For all the credit a band or musician gets for releasing a critically acclaimed record, the driving force behind the record is often the producer. The best music producers are the innovators; the risk-takers; the visionaries that bring ideas to life and etch them into musical history.
In no particular order, we’ve selected the 13 best music producers to have ever graced the planet.
1. Rick Rubin
Rick Rubin defines the term ‘innovator’. He helped popularise hip-hop in the 1980s, co-founding Def Jam Records and working with artists like Run DMC, the Beastie Boys, and Public Enemy.
His ability to think outside the box has seen him produce for some of the biggest names in music – from Tom Petty and Metallica to Kanye West and the Dixie Chicks.
Rubin’s impact on music is such that, in 2007, he was listed in a poll by Time magazine as one of the 100 Most Influential People In The World. Now that’s pretty influential.
2. Dr Dre
Dr Dre is one of the few figures in music whose work as a producer is just as renowned as their previous artistic career.
His early work with N.W.A and solo rap career alone make him one of the most seminal musicians of the last 30 years. However, more recently, he’s arguably become better known for his business acumen.
Not only does he spearhead the Beats Electronics brand, but he’s also the founder and current CEO of Aftermath Entertainment – the label which has paved the way for Eminem, Kendrick Lamar and 50 Cent, to name just a few.
And we guarantee you won’t find many people that haven’t heard Still D.R.E.!
3. Sir George Martin
For anyone who isn’t aware, Sir George Martin masterminded the Beatles’ rise to global stardom, producing such iconic albums as Rubber Soul, Revolver, and St Pepper’s Lonely Hearts Club Band (all of which made the top five of
It’s incredible to think that he was underwhelmed by The Beatles when they first auditioned for him!
Aside from his work with The Beatles, Martin also produced albums for the likes of Cheap Trick and Jeff Beck. He sadly passed away in March 2016, but his legacy lives long in the memory.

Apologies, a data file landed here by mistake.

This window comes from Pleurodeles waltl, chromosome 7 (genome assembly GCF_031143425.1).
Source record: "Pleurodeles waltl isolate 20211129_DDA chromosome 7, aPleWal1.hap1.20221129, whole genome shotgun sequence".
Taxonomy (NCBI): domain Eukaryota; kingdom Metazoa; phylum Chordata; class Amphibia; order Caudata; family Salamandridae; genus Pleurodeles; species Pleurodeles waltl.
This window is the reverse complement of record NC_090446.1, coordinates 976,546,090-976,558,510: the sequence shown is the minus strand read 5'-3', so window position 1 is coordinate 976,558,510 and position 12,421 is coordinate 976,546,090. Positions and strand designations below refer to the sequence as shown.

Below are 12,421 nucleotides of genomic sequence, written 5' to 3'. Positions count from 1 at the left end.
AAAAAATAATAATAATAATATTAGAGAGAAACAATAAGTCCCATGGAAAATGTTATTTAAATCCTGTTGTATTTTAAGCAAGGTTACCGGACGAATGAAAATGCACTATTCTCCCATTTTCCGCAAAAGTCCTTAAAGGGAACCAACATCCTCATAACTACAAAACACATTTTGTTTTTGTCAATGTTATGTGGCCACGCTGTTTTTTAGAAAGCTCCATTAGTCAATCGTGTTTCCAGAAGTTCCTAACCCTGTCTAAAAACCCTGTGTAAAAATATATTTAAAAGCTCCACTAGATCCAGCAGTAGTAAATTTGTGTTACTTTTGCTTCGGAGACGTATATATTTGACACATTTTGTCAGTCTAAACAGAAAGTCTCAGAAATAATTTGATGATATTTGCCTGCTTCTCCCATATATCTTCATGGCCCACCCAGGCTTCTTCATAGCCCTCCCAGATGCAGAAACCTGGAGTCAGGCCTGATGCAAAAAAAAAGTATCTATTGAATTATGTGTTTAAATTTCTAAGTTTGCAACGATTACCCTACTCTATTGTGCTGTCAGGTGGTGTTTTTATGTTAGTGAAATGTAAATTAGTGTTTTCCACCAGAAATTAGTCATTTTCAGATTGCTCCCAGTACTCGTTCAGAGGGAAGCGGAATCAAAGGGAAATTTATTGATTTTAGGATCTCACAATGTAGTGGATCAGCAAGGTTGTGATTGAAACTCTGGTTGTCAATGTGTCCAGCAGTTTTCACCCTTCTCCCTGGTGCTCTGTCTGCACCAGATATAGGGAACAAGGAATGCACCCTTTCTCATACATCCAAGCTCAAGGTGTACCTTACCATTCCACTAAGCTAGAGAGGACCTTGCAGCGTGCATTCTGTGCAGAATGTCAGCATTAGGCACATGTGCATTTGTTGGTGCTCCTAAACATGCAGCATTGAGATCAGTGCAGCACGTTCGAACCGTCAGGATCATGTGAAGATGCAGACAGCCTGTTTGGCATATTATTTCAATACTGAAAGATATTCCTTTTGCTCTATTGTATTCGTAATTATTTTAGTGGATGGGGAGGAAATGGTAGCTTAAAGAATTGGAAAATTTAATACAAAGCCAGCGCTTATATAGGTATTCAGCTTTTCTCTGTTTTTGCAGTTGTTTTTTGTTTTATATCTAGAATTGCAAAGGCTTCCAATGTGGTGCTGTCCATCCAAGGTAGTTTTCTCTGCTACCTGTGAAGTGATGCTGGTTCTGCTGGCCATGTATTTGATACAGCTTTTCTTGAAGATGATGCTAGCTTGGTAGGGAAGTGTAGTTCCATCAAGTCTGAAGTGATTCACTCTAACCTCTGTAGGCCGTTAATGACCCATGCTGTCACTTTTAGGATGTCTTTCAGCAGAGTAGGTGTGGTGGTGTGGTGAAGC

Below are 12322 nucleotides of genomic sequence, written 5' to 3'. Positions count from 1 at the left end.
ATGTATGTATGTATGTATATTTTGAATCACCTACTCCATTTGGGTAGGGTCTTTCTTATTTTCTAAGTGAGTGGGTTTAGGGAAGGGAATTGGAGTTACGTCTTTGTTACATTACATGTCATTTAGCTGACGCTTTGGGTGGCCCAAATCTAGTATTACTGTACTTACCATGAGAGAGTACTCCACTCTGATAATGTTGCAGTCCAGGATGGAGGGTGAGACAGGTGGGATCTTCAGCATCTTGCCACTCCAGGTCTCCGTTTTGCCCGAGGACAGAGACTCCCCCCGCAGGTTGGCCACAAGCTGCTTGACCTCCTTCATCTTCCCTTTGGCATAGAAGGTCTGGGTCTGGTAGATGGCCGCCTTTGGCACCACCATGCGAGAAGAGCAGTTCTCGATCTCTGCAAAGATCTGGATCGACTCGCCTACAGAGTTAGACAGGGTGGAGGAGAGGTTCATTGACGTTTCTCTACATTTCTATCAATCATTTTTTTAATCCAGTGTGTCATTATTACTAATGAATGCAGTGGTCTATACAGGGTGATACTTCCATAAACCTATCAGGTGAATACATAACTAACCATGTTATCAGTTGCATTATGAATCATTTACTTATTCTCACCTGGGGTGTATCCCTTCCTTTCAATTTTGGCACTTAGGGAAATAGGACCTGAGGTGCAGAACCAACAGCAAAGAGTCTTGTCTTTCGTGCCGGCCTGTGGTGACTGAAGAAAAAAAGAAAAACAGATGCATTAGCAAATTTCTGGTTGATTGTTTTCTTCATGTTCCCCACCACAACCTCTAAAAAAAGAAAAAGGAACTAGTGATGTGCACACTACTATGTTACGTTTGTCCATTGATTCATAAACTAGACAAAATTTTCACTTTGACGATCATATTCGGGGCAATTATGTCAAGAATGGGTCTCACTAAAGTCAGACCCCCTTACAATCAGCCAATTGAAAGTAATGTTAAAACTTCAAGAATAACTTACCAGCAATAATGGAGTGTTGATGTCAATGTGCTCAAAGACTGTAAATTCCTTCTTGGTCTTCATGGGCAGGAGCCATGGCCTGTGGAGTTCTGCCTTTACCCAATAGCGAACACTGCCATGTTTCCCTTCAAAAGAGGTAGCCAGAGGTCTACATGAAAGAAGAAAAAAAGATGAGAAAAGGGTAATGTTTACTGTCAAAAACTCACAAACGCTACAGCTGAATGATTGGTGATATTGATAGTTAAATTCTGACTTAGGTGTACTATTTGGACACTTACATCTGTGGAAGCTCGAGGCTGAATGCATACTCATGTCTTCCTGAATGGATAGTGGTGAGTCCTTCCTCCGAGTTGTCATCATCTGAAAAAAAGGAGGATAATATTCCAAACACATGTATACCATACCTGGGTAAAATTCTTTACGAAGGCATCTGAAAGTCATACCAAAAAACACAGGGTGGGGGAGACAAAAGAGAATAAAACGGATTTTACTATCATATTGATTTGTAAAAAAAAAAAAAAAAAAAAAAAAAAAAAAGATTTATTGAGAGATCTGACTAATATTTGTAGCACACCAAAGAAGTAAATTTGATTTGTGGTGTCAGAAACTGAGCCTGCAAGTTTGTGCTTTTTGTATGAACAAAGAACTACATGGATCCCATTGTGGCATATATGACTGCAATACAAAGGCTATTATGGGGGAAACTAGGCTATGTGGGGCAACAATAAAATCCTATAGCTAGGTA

4. Nile Rodgers
How could we write a blog about the best music producers without mentioning the one and only Nile Rodgers?
Rodgers, the co-founder of Chic, has some pretty impressive numbers on his CV. He’s written and produced records selling more than 500 million albums and 75 million singles worldwide, working alongside Bernard Edwards to produce classic Chic hits such as Everybody Dance.
Chic’s music is said to be a key component in the rise of hip-hop, with Daft Punk citing them as a major influence – so the wider impact of Rodgers’ work is certainly not to be underestimated.
5. Quincy Jones
As far as credentials go, Quincy Jones certainly has a few as a producer. During his illustrious career, he’s received 79 Grammy Award nominations and won 28 for his production work. Oh, and he produced Michael Jackson’s albums Off The Wall, Thriller, and Bad – no big deal.
Showing that he’s a true jack of all trades when it comes to musical production, Jones has also produced scores for films, including Banning, In Cold Blood, and The Italian Job.
Jones’ work on Banning saw him become the joint first African American to be nominated for an Academy Award for Best Original Song (alongside songwriting partner Bob Russell).
6. Martin Hannett
Ask anyone who’s au fait with the Manchester music scene about Martin Hannett, and he’ll be heralded as an icon. During his career, Hannett produced albums for Joy Division, Happy Mondays, New Order, and John Cooper Clarke.
It’s widely believed that, without Hannett’s capabilities as a producer, Joy Division would have been just another late 70’s post-punk band. But, as it turned out, Hannett’s use of incorporated looping technology and drum sounds mixed with synthesisers gave the group’s songs their iconic dark undertones.
Hannett sadly died in 1991, and on his headstone in Manchester Southern Cemetery, he is fittingly dubbed ‘Record Producer And Creator Of The Manchester Sound’.
7. John Leckie
Another producer familiar with the Manchester music heads is John Leckie.
He began his career in the 70s, working with legendary artists such as John Lennon, George Harrison, and Syd Barrett, before becoming the balance engineer for Pink Floyd’s albums Meddle and Wish You Were Here.
In more recent years, he became synonymous with Manchester, after producing the Stone Roses’ iconic self-titled debut album in 1989.